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The HBO series Game of Thrones and the book series it's from, A Song of Ice and Fire, offer no examples or suggestions that the world is set in a hollow world. But the television show's opening credits strongly suggest this very thing. Has there been an official word about the shape of the Song of Ice and Fire world?

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    The opening credits also suggest that the world is a cyberpunk machine with buildings that pop up out of nowhere, and with names of places written in the dirt in huge lettering. I wouldn't take it too literally! – Lightness Races in Orbit Jul 5 '16 at 18:52

12 Answers 12

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It is not hollow, it is round just as our world. For example note the sunset in episode 1. The books also makes it clear later that the world is round since people take ship voyages around it.

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    I don't see how taking a ship is impossible on anything not round, could you explain, maybe I'm missing something? – jv42 May 16 '11 at 11:07
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    @jv42 - I believe Lars meant trips around the world, not just from point A to point B – Justin C May 16 '11 at 15:13
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    One could still take a ship voyage 'around' a hollow world. – Jeffrywith1e May 21 '11 at 15:37
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    @Lars - where is it mentioned that people travel in ships around the world? The Ironborn almost never leave the coastline, so I was wondering. – Till B Jan 18 '12 at 21:06
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    While I do believe the world of A Song of Ice and Fire is round, and that the intro of the TV series is just a stylistic choice, this answer is mostly unsupported. Maybe the evidence of the sunset is enough, but the rest isn't: one can easily take "round the world" voyages in a hollow world; and there is no indication any character has done so anyway. – Andres F. Apr 2 '13 at 15:29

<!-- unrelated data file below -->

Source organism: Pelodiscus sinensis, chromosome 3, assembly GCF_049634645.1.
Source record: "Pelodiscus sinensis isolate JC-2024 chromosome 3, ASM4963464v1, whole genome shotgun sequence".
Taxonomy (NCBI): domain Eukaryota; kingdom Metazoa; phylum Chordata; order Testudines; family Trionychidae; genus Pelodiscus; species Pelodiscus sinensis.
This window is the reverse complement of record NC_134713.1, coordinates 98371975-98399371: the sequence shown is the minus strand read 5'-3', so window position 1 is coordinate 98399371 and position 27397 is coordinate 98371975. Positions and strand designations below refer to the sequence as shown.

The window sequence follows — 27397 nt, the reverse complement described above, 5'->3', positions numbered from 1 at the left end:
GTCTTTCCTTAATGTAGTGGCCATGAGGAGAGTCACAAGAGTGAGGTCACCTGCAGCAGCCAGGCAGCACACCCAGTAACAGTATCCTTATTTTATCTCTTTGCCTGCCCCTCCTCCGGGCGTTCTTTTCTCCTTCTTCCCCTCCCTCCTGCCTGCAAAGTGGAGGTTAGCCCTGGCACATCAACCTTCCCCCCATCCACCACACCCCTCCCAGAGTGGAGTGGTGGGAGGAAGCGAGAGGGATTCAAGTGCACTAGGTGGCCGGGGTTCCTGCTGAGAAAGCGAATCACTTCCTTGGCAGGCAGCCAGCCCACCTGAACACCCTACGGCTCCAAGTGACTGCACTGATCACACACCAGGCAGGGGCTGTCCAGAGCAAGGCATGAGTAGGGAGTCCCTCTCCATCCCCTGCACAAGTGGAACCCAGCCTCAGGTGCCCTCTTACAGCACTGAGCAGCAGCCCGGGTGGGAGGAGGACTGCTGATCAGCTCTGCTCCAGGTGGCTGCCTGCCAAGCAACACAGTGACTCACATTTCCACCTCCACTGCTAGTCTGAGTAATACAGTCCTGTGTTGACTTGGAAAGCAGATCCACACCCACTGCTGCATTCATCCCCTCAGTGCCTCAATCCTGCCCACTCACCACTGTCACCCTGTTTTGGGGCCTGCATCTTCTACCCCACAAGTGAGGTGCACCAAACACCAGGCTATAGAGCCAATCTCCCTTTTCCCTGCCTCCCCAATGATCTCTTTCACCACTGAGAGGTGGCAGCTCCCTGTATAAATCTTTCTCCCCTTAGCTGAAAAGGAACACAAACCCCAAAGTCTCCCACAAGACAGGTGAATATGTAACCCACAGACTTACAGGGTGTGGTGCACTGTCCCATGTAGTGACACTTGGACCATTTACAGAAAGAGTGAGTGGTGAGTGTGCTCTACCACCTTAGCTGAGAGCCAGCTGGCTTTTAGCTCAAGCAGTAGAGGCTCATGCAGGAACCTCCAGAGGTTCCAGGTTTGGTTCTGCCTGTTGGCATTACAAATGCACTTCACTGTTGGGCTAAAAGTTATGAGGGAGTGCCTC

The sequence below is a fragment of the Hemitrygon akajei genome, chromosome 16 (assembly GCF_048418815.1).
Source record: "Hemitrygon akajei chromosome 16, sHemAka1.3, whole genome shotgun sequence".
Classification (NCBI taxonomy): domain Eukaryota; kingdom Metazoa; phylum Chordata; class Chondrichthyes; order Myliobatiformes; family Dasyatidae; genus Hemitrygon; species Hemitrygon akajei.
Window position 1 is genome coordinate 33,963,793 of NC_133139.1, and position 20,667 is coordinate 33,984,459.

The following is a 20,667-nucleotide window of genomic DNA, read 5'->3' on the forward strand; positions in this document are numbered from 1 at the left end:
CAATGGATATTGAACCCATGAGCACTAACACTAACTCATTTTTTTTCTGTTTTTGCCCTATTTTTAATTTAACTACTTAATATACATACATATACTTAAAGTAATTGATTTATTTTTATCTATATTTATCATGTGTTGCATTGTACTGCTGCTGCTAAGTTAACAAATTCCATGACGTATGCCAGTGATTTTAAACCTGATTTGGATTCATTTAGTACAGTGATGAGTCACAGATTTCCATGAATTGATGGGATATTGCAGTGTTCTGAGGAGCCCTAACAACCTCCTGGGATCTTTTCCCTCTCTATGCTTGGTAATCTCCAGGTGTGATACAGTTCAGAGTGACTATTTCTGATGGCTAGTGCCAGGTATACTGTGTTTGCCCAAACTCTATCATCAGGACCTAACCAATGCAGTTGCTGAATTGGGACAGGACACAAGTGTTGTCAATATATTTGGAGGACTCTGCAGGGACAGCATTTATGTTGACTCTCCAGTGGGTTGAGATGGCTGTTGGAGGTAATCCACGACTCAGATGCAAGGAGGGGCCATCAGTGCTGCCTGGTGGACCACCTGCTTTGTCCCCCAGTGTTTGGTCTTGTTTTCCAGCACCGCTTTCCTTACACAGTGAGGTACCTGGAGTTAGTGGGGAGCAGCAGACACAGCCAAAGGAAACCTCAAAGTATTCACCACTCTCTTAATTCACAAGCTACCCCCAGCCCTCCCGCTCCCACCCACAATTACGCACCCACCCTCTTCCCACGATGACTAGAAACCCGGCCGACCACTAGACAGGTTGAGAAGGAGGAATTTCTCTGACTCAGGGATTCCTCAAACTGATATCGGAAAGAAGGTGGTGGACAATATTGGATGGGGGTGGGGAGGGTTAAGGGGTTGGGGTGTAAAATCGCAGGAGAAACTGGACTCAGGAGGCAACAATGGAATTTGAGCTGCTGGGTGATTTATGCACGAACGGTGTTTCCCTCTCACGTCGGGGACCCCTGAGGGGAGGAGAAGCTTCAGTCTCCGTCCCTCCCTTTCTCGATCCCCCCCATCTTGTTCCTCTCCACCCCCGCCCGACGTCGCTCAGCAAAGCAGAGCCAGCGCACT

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The opening credits appear to picture a world on the inside of a sphere. This is a deliberate visual effect. The initial intent was to show a map, but this was too flat: the camera angles would have had to be severely restricted in order not to pan beyond the edge of the world.

In the beginning, it was very simple, nothing animating and everything very flat. One of the things we realized early on was that you couldn’t really tilt the camera up very far because it raised the question, what’s beyond the map? (…) The fact that I wanted to be able to move the camera anywhere led us to the fact that this whole world had to exist on the inside of a sphere, which took us a while to figure out. (…) If you have a whole world inside a sphere, what would be in the middle of that sphere? The sun! Or whatever the light source of this world is.

(Information and quotations from an interview with Angus Wall, title designer for GoT, at Art of the Title Sequence. For more information on the title sequence, see also Does the intro sequence to the Game of Thrones TV series have any meaning?)

So there you have it: the hollow world aspect came about specifically for the title sequence. It's not implied by the books (nor by the rest of the series). By all appearances, the world of ASoIaF/GoT is a quasi-spherical planet revolving around a star (albeit with seasons that have no astronomical explanation).

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    This should really be marked as the correct answer. Well done, Gilles. – Jeromy French Jun 14 '13 at 3:14
  • If you have a world that is hollow with a sun in the middle, read about Dyson Sphere. – monkjack May 17 '14 at 9:24
  • @monkjack: Actually that would be a Dyson Shell. – Lightness Races in Orbit Jul 5 '16 at 18:54
  • A dyson sphere is a dyson shell – monkjack Jul 5 '16 at 23:35
  • @monkjack: A Dyson Shell is a Dyson Sphere; the converse is not necessarily true (there are other kinds of Dyson Spheres). And if you don't use @username I don't get notified about your reply. – Lightness Races in Orbit Feb 12 '18 at 0:51
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The Game of Thrones opening credits also imply that all the cities and castles come out of the earth on some gear and ratchet mechanism. So I wouldn't take it too seriously.

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    I am pretty sure thats how it happened – Sydenam Sep 25 '11 at 18:03